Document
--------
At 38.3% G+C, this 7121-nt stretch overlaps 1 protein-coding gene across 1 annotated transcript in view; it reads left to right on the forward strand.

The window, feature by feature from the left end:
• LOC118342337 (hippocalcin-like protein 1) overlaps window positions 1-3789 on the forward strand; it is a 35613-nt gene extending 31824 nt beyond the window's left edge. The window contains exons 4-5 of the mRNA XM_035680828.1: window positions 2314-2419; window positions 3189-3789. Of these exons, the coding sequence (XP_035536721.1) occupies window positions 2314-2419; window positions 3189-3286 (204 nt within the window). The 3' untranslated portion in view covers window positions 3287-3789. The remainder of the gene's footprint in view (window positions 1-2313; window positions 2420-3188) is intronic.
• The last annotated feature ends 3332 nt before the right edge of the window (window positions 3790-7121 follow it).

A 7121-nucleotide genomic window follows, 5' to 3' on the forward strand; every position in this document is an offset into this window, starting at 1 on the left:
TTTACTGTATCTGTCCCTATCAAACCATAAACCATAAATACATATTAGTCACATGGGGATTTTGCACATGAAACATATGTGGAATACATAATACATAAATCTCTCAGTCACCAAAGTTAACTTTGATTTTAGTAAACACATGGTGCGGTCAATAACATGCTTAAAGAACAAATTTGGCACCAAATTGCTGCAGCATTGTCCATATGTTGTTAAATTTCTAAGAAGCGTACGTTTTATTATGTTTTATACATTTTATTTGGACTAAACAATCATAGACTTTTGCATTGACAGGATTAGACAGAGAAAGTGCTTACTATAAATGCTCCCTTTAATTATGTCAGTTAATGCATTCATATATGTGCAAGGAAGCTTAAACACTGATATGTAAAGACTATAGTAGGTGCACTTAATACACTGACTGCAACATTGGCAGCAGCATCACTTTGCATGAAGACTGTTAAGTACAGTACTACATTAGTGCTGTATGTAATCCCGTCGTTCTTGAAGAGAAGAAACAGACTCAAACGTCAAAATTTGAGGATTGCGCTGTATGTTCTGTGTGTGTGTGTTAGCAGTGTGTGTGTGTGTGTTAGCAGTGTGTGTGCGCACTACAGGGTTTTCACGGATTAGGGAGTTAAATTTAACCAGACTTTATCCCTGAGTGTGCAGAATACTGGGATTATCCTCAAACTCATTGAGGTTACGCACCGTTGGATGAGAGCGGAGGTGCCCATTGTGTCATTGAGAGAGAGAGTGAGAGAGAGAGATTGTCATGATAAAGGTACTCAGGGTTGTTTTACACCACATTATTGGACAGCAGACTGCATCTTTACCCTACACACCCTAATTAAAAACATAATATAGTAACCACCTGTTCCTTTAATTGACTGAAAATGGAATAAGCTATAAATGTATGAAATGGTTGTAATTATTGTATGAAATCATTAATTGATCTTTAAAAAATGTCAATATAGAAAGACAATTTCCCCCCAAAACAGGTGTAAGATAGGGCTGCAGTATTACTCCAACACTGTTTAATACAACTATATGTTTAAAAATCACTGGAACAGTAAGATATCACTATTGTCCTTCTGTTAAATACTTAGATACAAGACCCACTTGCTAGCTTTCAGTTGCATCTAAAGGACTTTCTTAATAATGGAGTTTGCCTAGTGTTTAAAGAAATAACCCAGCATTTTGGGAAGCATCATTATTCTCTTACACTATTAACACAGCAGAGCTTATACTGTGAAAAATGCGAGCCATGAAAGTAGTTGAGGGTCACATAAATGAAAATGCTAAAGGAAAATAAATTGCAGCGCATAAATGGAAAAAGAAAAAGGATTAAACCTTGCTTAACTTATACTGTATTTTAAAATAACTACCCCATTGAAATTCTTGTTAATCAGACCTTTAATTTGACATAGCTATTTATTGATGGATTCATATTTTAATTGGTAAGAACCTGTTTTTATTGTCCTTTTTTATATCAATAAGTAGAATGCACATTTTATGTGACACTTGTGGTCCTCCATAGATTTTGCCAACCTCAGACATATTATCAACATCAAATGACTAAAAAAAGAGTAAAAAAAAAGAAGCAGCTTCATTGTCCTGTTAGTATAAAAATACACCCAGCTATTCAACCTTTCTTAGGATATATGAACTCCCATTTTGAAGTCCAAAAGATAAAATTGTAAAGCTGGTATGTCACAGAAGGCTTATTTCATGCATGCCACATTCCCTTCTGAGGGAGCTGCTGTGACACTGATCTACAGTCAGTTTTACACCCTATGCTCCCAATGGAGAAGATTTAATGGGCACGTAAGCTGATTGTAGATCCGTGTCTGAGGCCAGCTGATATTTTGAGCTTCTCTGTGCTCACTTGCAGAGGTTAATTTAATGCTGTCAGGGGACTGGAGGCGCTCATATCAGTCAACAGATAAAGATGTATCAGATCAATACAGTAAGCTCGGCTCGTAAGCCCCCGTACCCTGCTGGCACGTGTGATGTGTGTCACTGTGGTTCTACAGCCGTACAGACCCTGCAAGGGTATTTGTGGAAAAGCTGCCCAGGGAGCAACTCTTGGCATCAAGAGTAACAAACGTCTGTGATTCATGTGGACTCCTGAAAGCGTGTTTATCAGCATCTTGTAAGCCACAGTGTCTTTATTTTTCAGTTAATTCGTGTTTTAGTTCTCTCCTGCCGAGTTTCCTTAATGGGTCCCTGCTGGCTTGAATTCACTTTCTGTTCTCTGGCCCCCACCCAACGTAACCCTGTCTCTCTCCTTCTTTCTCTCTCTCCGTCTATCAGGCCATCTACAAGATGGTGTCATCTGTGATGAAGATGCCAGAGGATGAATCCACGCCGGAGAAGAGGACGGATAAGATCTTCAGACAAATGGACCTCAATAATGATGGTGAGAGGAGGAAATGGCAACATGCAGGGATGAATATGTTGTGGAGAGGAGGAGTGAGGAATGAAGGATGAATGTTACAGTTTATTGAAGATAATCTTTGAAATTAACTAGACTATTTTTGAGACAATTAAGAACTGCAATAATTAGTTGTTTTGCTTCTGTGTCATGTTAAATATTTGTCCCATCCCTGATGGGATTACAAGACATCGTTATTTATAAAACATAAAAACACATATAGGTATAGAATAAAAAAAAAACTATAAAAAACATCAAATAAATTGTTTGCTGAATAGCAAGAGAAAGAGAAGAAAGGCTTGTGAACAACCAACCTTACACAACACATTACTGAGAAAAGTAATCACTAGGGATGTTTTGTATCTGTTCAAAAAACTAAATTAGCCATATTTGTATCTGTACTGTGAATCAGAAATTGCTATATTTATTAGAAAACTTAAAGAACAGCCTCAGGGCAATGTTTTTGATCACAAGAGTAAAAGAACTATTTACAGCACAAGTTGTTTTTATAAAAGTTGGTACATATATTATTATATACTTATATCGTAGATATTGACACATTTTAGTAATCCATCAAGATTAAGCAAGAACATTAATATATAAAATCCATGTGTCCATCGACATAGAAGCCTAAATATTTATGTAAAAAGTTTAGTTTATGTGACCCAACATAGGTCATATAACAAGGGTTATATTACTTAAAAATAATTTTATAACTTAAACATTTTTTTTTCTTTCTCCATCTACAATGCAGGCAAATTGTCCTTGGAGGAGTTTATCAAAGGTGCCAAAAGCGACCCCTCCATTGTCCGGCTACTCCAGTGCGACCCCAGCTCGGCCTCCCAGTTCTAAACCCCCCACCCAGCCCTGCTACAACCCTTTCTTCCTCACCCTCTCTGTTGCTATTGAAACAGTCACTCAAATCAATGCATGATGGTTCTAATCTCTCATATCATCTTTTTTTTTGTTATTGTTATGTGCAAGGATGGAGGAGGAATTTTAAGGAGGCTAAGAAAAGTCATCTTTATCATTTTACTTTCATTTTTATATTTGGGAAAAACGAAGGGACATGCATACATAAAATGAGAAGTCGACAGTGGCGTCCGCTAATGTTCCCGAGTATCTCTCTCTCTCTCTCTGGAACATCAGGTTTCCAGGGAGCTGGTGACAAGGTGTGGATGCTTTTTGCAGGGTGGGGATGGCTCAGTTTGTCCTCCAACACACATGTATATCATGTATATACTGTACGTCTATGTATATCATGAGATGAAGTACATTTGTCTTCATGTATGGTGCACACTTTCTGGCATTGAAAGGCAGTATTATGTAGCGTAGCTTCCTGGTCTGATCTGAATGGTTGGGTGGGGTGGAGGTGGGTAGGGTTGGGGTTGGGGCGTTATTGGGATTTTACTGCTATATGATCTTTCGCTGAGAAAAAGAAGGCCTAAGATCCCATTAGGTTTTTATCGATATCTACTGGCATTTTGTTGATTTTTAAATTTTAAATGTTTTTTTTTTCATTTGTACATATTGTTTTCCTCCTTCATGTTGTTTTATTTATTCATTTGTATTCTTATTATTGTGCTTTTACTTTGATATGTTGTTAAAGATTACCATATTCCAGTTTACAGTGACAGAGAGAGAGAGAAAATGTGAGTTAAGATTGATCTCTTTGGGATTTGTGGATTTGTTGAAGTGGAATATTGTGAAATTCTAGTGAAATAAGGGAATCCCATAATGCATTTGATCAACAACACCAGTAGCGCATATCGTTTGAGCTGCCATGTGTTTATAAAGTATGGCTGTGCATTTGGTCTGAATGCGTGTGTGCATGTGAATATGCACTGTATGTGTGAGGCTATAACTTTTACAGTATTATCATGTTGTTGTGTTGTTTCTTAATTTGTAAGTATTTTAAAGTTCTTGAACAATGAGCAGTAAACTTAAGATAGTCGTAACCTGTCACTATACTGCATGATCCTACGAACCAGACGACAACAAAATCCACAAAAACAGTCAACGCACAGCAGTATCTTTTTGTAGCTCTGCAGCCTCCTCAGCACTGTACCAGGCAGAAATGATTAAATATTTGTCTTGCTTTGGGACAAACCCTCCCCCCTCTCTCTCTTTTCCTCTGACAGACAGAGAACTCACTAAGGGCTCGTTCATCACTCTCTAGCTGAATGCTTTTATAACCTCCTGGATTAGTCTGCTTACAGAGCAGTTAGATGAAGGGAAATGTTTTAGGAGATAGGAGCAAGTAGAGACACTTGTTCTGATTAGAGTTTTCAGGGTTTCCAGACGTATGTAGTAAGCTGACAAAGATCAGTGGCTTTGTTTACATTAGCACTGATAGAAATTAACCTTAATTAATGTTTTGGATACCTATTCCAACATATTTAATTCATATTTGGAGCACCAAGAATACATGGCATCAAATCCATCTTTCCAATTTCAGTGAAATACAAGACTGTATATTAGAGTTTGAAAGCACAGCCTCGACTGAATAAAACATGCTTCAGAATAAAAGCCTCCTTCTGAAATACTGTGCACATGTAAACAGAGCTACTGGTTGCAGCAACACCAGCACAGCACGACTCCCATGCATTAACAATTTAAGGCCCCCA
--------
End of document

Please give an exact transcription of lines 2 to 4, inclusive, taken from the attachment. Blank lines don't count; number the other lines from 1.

The window, feature by feature from the left end:
• LOC118342337 (hippocalcin-like protein 1) overlaps window positions 1-3789 on the forward strand; it is a 35613-nt gene extending 31824 nt beyond the window's left edge. The window contains exons 4-5 of the mRNA XM_035680828.1: window positions 2314-2419; window positions 3189-3789. Of these exons, the coding sequence (XP_035536721.1) occupies window positions 2314-2419; window positions 3189-3286 (204 nt within the window). The 3' untranslated portion in view covers window positions 3287-3789. The remainder of the gene's footprint in view (window positions 1-2313; window positions 2420-3188) is intronic.
• The last annotated feature ends 3332 nt before the right edge of the window (window positions 3790-7121 follow it).